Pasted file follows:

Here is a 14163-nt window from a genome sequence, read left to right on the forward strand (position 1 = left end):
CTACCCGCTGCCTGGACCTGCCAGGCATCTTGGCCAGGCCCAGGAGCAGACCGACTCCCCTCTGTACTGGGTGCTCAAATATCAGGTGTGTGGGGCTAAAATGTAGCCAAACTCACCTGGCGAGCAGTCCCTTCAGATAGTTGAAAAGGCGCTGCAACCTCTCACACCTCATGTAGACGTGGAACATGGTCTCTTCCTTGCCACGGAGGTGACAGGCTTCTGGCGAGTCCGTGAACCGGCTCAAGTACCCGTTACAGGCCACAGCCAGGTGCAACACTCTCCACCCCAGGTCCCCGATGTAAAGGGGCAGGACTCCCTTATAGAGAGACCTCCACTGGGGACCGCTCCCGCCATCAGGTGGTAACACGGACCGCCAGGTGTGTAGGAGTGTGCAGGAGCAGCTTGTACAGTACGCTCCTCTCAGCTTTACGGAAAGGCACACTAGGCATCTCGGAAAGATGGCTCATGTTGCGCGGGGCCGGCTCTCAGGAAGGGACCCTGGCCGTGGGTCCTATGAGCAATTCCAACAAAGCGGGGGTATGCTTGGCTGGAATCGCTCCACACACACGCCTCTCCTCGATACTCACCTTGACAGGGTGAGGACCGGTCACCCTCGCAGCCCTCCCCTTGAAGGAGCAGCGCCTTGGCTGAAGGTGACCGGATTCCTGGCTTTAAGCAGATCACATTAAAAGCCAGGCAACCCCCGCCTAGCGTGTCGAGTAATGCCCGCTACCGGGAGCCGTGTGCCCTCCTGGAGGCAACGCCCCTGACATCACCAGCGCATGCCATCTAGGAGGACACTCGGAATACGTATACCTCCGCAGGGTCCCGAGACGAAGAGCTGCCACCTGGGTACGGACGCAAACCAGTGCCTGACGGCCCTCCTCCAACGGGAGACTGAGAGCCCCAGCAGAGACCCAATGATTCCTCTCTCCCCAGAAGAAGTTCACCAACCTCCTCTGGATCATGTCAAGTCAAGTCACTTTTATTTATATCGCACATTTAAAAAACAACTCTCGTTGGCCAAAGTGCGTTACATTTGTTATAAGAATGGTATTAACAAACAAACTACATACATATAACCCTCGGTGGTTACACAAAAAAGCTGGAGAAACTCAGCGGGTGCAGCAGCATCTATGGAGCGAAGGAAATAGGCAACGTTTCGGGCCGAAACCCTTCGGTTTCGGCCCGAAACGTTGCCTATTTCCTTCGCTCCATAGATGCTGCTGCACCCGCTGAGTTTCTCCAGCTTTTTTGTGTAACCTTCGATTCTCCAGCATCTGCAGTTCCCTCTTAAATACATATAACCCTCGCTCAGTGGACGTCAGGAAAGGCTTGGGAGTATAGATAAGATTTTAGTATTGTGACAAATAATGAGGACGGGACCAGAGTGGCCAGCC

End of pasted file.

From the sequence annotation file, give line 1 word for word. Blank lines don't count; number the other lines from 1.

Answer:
Here is a 14163-nt window from a genome sequence, read left to right on the forward strand (position 1 = left end):